A We consider this program brain protection or brain gain. The whole point of SRF is to help on a temporary basis so scholars can continue their work and one day go back to their home country. We connect them to universities around the world, help them find housing and give them grants of about $20,000 per year. Some of the Iraqi scholars have been brought to America and Europe, but most want to stay close to their own students. 

Q Other Arab countries, however, are not supportive of Iraqi refugees.

A The other Arab countries have not shown the same interest, and the wealthy ones have different priorities. Qatar is spending $4 billion to build football stadiums for the World Cup, and Dubai is investing $13.5 billion in its culture village. It’s fine to build museums, but why not also give the small amount needed to save one of our own Arab scholars? 

 

Q What’s your reaction to the treatment of women in the Middle East? 

A You feel your blood boiling. But the only way to respond after the initial anger is by soldiering on. Jordan has made major headway with regard to women. It’s not perfect, but we have equal opportunities in terms of education. Women work as doctors and in government. I don’t know if I can say there is complete equality, but I wonder if you would consider women in the United States completely equal in terms of jobs, either. 

Q What are the issues women scholars face in your region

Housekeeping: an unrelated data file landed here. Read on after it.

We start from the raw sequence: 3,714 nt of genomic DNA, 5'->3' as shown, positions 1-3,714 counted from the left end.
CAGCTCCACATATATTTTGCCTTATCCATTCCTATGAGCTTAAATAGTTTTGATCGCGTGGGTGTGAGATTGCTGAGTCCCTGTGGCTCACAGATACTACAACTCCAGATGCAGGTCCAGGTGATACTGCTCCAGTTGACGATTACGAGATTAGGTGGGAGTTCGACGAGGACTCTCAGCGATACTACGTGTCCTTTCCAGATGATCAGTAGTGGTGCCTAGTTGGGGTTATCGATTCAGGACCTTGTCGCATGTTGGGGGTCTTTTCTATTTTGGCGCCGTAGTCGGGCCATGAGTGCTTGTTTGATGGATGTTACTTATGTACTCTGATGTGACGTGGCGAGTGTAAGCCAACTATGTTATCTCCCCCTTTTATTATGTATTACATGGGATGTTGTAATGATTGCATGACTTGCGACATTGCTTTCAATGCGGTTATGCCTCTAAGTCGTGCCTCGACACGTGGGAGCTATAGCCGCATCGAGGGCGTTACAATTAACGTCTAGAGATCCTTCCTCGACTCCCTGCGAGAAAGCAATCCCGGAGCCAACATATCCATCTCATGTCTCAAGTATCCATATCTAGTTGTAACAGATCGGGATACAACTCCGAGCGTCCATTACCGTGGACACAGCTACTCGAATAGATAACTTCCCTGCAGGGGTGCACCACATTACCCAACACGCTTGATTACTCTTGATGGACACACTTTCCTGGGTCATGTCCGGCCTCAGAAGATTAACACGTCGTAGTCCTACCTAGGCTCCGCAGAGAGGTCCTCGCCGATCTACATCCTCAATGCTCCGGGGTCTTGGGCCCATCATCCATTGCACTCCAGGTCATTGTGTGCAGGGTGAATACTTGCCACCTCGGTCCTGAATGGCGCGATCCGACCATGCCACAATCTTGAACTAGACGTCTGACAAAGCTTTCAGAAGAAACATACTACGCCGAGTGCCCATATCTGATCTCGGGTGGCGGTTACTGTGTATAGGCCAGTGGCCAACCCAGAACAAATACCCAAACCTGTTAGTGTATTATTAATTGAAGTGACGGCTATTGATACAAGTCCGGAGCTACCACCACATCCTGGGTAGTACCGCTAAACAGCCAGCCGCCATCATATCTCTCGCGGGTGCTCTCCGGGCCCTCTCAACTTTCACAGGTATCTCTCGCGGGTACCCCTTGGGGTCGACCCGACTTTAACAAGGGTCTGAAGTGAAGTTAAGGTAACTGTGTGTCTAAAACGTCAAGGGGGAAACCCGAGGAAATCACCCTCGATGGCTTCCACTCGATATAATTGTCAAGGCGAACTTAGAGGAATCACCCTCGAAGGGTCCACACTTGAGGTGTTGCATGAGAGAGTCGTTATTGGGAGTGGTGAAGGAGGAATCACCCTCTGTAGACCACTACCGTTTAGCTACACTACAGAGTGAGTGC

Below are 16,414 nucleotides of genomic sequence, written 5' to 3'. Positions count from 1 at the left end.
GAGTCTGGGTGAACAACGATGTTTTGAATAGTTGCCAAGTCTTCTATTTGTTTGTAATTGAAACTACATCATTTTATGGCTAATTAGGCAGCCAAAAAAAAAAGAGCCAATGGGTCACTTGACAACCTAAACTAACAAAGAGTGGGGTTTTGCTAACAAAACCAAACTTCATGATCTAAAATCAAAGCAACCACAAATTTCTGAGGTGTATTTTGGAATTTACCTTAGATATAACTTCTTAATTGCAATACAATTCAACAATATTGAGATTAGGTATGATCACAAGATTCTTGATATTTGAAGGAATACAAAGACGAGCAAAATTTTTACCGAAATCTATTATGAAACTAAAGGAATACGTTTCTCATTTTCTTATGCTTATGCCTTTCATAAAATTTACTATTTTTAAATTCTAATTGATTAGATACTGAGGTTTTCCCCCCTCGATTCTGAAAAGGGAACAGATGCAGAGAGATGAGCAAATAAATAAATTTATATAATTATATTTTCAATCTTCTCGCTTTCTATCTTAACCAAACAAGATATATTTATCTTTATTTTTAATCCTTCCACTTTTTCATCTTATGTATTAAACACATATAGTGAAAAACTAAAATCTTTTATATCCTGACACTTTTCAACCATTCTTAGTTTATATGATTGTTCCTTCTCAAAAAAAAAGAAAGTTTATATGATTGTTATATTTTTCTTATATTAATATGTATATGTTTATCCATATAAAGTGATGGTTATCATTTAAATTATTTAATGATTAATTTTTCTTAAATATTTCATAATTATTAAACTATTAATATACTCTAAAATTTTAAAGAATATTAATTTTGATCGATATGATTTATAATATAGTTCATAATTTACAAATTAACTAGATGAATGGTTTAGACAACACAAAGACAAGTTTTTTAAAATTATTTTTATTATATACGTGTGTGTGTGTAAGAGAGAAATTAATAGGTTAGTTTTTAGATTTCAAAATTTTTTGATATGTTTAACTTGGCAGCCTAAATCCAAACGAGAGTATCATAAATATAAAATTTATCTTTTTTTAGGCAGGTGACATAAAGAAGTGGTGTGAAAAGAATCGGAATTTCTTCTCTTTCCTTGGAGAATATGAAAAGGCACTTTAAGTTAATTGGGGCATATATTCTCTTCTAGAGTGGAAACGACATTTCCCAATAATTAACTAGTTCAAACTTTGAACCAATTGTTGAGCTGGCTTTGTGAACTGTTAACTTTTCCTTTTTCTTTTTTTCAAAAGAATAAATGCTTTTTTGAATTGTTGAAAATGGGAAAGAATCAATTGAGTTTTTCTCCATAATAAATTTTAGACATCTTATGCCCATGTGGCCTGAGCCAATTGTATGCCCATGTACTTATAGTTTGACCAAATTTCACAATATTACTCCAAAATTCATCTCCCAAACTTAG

A They face more persecution than men. Oppressive regimes do not tolerate the idea of a woman existing, let alone writing and publishing. Some of the Iraqi women scholars who were rescued went through indescribable horrors. Many were beaten; they saw their husbands killed or their children kidnapped. About 20 percent of the [SRF] scholars are women. That’s not a bad percentage, because men constitute a greater percentage of scholars than women nearly everywhere. 

 

Q You’re deeply involved with the King Hussein Cancer Center. Is this personal for you?

A Yes. My husband and I had been married only six months when he was diagnosed with non-Hodgkin’s lymphoma. We had the privilege of traveling to the U.S. for his care, and I wanted so much that other wives would have the same opportunity forhope that I had. When I began as chairperson of the center, we had a couple of full-time doctors and very inadequate treatment. I wanted to make sure that cancer was no longer a death sentence in the Middle East. I met with the National Cancer Institute in the U.S., which agreed to send doctors to us if we met certain criteria. Now we have about 170 oncologists, and we’re the only center in the developing world to have accreditation. People from Arab countries get treatment in line with international standards, and there’s a goodwill fund for the underprivileged. 

 

Q Is there still a stigma to cancer among Arab women?

A Yes. In our part of the world, 70 percent of women with breast cancer used to be diagnosed at stages 3 and 4, when it’s less curable. We started an aggressive campaign for early detection. In three years we’ve been able to cut that statistic in half. 

 

Q Many organizations in Jordan have a “royal patron” who lends his title to the cause. But you’ve gone far beyond that. Why? 

A The global culture has flattened, and a title means less and less. You have to be engaged in society. I suppose if I were aloof, I could hear a lot of “Yes, Your Royal Highness.” But what would that mean? I wouldn’t have the respect of people—and that is what I care about. The world has changed, and nobody speaks of royals in hushed tones anymore.
 

First Published Tue, 2011-10-11 09:44